Hamilton will spend $400K on new enforcement staff to deal with encampments

Hamilton city council has agreed to speed up encampment evictions, committing $416,673.73 to hire four bylaw officers to remove tents from parks “within 12 to 72 hours” of the first complaint to city staff, seven days a week.

The city will hire 4 bylaw officers to help evict encampment residents within 12 to 72 hours

Hamilton city council voted Wednesday to end encampments in city parks within 12 to 72 hours, adding four new bylaw staff to do the job. (CBC)

Hamilton city council has agreed to speed up encampment evictions, committing $416,673.73 to hire four bylaw officers to remove tents from parks "within 12 to 72 hours" of the first complaint to city staff, seven days a week.

The decision followed a successful planning committee motion from Ward 2 (downtown) councillor Jason Farr last week, formalizing a timeline for encampment evictions.

Council voted 11-4 to move forward Wednesday, with those opposed saying it was the wrong approach. Council also voted to establish an encampment coordination team to manage work on encampments being done by various city departments, with an estimated cost of $305,000. 

In an impassioned speech, Farr said the decision to move quickly on encampments is essential to bring Hamilton in line with other cities and prevent it from becoming a destination for people looking to camp in parks.

Farr also said that despite the vocal opposition to the bill from delegates at last week's planning committee meeting, his motion protects a silent majority of residents and businesses who feel scared of encampments, or frustrated by the garbage and late-night noise that have come along with some encampment sites.

"The other side of this argument gets a lot of play in mainstream media and social media," Farr told council on Wednesday. "But the list [of concerned citizens who have reached out to complain] is growing exponentially."

"What I am not hearing are other options… We let this go and we become the only city in Ontario that allows this."

'Complex circumstances'

Coun. Nrinder Nann (Ward 3, central lower city), meanwhile, was one of four councillors opposed.

During the meeting, she decried comments from some others on council that she believed demonized encampment residents, instead of treating them with compassion.

"The truth of the matter is encampment residents are also peaceful, law-abiding citizens that are dealing with a complex set of circumstances," she said, noting council just recently approved a motion to bring together experts to develop a response to encampments based on health and human rights.

"You don't respond to a system in crisis with enforcement. You respond with investment in the outcomes [that everyone wants to see]," she said. 

The city currently knows of about 25 encamped residents, but staff said Wednesday that as the weather gets warmer, they expect that number to rise. 

No capacity for families or couples

Edward John, director of housing services, says there is currently no capacity for families or couples in the shelter system, but between 15 and 20 spaces each in the men's and women's systems.

He explained that even when there is space available, some people can't access it due to issues such as having a pet, or having had past behavioural issues at the shelter that can lead to barred access.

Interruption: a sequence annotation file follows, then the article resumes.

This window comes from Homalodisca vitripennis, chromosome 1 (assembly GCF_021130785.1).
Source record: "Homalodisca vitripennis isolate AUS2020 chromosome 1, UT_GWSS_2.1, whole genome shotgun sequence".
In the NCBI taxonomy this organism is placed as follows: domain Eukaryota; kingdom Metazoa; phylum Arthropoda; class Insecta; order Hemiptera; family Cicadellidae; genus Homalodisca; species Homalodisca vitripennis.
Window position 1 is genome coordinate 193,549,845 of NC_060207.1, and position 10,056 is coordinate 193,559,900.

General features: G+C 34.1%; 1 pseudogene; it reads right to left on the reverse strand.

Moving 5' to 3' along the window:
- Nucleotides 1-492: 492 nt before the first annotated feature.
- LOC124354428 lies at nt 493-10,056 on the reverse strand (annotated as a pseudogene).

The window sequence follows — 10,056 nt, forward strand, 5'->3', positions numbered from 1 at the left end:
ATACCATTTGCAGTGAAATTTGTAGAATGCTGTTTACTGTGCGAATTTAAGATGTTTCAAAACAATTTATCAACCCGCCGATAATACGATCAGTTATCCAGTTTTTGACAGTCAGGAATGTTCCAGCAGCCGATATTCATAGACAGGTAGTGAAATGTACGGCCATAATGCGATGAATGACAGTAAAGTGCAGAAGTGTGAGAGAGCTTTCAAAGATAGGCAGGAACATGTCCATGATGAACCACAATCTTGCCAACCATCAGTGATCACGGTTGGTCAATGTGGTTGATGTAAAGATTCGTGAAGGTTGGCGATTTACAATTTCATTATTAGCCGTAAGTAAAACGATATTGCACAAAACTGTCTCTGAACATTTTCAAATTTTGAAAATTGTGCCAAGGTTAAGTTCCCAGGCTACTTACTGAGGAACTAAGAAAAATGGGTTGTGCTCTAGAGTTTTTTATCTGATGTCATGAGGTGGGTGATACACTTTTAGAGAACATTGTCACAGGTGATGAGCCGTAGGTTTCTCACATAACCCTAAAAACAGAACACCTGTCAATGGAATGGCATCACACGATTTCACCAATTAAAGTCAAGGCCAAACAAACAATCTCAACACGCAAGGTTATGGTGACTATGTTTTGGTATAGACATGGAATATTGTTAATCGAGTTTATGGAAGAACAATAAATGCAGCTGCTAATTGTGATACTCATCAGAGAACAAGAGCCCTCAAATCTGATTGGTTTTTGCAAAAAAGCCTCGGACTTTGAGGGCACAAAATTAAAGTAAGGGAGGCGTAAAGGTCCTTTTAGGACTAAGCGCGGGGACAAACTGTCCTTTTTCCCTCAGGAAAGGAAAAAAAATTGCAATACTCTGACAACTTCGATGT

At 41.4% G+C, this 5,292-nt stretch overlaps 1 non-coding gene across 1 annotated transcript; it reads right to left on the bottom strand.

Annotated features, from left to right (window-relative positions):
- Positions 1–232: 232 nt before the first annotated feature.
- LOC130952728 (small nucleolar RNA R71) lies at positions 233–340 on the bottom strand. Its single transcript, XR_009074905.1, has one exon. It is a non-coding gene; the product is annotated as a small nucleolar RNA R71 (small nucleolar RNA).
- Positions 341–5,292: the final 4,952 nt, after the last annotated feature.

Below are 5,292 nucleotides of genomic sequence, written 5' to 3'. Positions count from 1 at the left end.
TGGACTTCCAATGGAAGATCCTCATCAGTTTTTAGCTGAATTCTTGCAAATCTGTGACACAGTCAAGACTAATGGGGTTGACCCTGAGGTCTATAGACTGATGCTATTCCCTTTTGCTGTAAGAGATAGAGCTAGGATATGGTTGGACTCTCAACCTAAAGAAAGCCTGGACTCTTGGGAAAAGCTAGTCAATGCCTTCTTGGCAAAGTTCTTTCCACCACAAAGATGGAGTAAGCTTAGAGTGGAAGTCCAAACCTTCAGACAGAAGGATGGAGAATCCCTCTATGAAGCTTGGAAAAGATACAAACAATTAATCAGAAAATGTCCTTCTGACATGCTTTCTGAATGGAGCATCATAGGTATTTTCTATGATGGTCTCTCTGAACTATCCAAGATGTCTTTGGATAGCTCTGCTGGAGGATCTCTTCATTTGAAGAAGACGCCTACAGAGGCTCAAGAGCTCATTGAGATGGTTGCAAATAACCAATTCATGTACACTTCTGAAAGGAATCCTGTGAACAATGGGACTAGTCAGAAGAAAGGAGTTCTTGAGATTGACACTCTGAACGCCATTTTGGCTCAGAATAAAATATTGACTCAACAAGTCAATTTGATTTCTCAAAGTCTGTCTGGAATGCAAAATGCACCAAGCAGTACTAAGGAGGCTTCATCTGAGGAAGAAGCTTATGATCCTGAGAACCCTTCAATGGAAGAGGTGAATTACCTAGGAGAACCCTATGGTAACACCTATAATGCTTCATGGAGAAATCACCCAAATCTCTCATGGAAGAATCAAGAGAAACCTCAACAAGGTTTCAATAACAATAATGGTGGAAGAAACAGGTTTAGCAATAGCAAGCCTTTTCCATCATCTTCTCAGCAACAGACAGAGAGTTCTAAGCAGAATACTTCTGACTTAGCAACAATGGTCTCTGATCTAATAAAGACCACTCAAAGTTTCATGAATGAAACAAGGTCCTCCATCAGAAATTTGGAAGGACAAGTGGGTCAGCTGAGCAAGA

Coun. Judi Partridge (Ward 15, Flamborough) said the city needs a better plan to address homelessness than to simply give up and allow people to camp.

"This issue is not going anywhere. It's only going to get worse," she said. "Let's support his pilot and give the extra staff that are needed and help these people in the parks… I don't understand the pushback. We can not have people continue to be living in parks. It's not healthy."

Both John and Angela Burden, general manager of healthy and safe communities, said much investment is required to get Hamilton to a place where encampments aren't an issue. Burden described a housing system on the edge, where most staffers have been in "emergency response" mode during much of the pandemic. 

'A system in crisis'

"We do not have enough housing," she said. "We do not have enough beds. That is not a reflection of the housing outreach team. It's a reflection of a system in crisis."

Burden said staff members are working on a plan to deal with the issue more holistically, but John noted it will require funding to make it happen.

"Whether it's encampments or shelters, those aren't the solution," he said. "We have to foster an environment where we have a healthy housing solution. The dollars are few and the need is high."

Both votes – to enshrine the timeline and to commit money for enforcement staff – passed 11 to four, with Mayor Fred Eisenberger and councillors Maureen Wilson (Ward 1, west end), Nann, and John-Paul Danko (Ward 8, west Mountain) in opposition.

Eisenberger said he didn't support committing the money outside the budget process, which just wrapped up on Wednesday, while being one of several to note that moving people out of parks does nothing to solve homelessness. 


To encourage thoughtful and respectful conversations, first and last names will appear with each submission to CBC/Radio-Canada's online communities (except in children and youth-oriented communities). Pseudonyms will no longer be permitted.

By submitting a comment, you accept that CBC has the right to reproduce and publish that comment in whole or in part, in any manner CBC chooses. Please note that CBC does not endorse the opinions expressed in comments. Comments on this story are moderated according to our Submission Guidelines. Comments are welcome while open. We reserve the right to close comments at any time.

Become a CBC Member

Join the conversation  Create account

Already have an account?